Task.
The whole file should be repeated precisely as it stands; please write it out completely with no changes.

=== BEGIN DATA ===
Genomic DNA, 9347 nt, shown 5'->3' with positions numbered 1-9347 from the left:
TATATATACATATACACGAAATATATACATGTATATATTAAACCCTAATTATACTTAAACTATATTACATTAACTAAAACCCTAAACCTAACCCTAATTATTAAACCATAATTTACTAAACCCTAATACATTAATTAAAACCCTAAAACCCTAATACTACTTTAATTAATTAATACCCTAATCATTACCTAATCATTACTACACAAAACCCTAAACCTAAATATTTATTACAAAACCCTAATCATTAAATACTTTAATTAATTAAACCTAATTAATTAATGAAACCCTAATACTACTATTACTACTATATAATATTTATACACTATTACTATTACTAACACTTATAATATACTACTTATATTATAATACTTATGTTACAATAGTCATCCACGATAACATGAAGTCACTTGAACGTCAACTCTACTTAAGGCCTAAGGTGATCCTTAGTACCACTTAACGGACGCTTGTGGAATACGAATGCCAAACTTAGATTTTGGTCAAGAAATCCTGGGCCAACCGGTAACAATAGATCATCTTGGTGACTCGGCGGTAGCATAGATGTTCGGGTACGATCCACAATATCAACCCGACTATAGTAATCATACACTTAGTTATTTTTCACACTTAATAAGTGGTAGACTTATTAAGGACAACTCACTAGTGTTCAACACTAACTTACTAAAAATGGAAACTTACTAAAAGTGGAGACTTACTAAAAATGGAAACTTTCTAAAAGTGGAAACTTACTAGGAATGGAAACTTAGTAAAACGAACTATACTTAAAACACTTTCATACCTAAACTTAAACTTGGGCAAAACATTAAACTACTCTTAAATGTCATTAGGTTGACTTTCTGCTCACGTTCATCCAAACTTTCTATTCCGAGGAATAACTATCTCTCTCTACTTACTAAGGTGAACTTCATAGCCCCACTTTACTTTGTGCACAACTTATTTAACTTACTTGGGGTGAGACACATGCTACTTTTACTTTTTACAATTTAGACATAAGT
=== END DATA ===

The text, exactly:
Genomic DNA, 9347 nt, shown 5'->3' with positions numbered 1-9347 from the left:
TATATATACATATACACGAAATATATACATGTATATATTAAACCCTAATTATACTTAAACTATATTACATTAACTAAAACCCTAAACCTAACCCTAATTATTAAACCATAATTTACTAAACCCTAATACATTAATTAAAACCCTAAAACCCTAATACTACTTTAATTAATTAATACCCTAATCATTACCTAATCATTACTACACAAAACCCTAAACCTAAATATTTATTACAAAACCCTAATCATTAAATACTTTAATTAATTAAACCTAATTAATTAATGAAACCCTAATACTACTATTACTACTATATAATATTTATACACTATTACTATTACTAACACTTATAATATACTACTTATATTATAATACTTATGTTACAATAGTCATCCACGATAACATGAAGTCACTTGAACGTCAACTCTACTTAAGGCCTAAGGTGATCCTTAGTACCACTTAACGGACGCTTGTGGAATACGAATGCCAAACTTAGATTTTGGTCAAGAAATCCTGGGCCAACCGGTAACAATAGATCATCTTGGTGACTCGGCGGTAGCATAGATGTTCGGGTACGATCCACAATATCAACCCGACTATAGTAATCATACACTTAGTTATTTTTCACACTTAATAAGTGGTAGACTTATTAAGGACAACTCACTAGTGTTCAACACTAACTTACTAAAAATGGAAACTTACTAAAAGTGGAGACTTACTAAAAATGGAAACTTTCTAAAAGTGGAAACTTACTAGGAATGGAAACTTAGTAAAACGAACTATACTTAAAACACTTTCATACCTAAACTTAAACTTGGGCAAAACATTAAACTACTCTTAAATGTCATTAGGTTGACTTTCTGCTCACGTTCATCCAAACTTTCTATTCCGAGGAATAACTATCTCTCTCTACTTACTAAGGTGAACTTCATAGCCCCACTTTACTTTGTGCACAACTTATTTAACTTACTTGGGGTGAGACACATGCTACTTTTACTTTTTACAATTTAGACATAAGT